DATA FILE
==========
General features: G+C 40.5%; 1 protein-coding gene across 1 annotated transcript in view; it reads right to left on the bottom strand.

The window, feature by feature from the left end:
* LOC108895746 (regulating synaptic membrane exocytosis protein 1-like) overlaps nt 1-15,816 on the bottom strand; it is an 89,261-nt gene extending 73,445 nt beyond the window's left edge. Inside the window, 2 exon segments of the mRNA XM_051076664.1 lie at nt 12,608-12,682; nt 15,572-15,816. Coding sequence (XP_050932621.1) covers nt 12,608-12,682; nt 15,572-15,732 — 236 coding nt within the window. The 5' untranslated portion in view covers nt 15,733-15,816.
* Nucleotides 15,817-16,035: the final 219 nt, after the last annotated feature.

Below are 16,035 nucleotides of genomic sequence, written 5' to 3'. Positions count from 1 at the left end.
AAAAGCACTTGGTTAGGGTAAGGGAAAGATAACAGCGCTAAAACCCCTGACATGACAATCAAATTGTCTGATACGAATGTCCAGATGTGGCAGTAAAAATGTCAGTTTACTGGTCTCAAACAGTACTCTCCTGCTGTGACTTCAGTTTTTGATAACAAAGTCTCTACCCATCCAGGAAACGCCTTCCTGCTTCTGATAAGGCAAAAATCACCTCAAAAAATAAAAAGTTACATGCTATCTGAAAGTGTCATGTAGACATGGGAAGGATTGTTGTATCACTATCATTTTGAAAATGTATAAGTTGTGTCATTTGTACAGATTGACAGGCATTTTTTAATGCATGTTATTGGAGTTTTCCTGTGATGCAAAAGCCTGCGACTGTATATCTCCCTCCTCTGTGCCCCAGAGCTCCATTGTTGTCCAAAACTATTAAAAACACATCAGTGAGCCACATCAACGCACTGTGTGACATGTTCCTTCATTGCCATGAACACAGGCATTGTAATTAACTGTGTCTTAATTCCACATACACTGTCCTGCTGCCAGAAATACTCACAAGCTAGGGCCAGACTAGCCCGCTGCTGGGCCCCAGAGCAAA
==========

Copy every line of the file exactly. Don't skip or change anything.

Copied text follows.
General features: G+C 40.5%; 1 protein-coding gene across 1 annotated transcript in view; it reads right to left on the bottom strand.

The window, feature by feature from the left end:
* LOC108895746 (regulating synaptic membrane exocytosis protein 1-like) overlaps nt 1-15,816 on the bottom strand; it is an 89,261-nt gene extending 73,445 nt beyond the window's left edge. Inside the window, 2 exon segments of the mRNA XM_051076664.1 lie at nt 12,608-12,682; nt 15,572-15,816. Coding sequence (XP_050932621.1) covers nt 12,608-12,682; nt 15,572-15,732 — 236 coding nt within the window. The 5' untranslated portion in view covers nt 15,733-15,816.
* Nucleotides 15,817-16,035: the final 219 nt, after the last annotated feature.

Below are 16,035 nucleotides of genomic sequence, written 5' to 3'. Positions count from 1 at the left end.
AAAAGCACTTGGTTAGGGTAAGGGAAAGATAACAGCGCTAAAACCCCTGACATGACAATCAAATTGTCTGATACGAATGTCCAGATGTGGCAGTAAAAATGTCAGTTTACTGGTCTCAAACAGTACTCTCCTGCTGTGACTTCAGTTTTTGATAACAAAGTCTCTACCCATCCAGGAAACGCCTTCCTGCTTCTGATAAGGCAAAAATCACCTCAAAAAATAAAAAGTTACATGCTATCTGAAAGTGTCATGTAGACATGGGAAGGATTGTTGTATCACTATCATTTTGAAAATGTATAAGTTGTGTCATTTGTACAGATTGACAGGCATTTTTTAATGCATGTTATTGGAGTTTTCCTGTGATGCAAAAGCCTGCGACTGTATATCTCCCTCCTCTGTGCCCCAGAGCTCCATTGTTGTCCAAAACTATTAAAAACACATCAGTGAGCCACATCAACGCACTGTGTGACATGTTCCTTCATTGCCATGAACACAGGCATTGTAATTAACTGTGTCTTAATTCCACATACACTGTCCTGCTGCCAGAAATACTCACAAGCTAGGGCCAGACTAGCCCGCTGCTGGGCCCCAGAGCAAA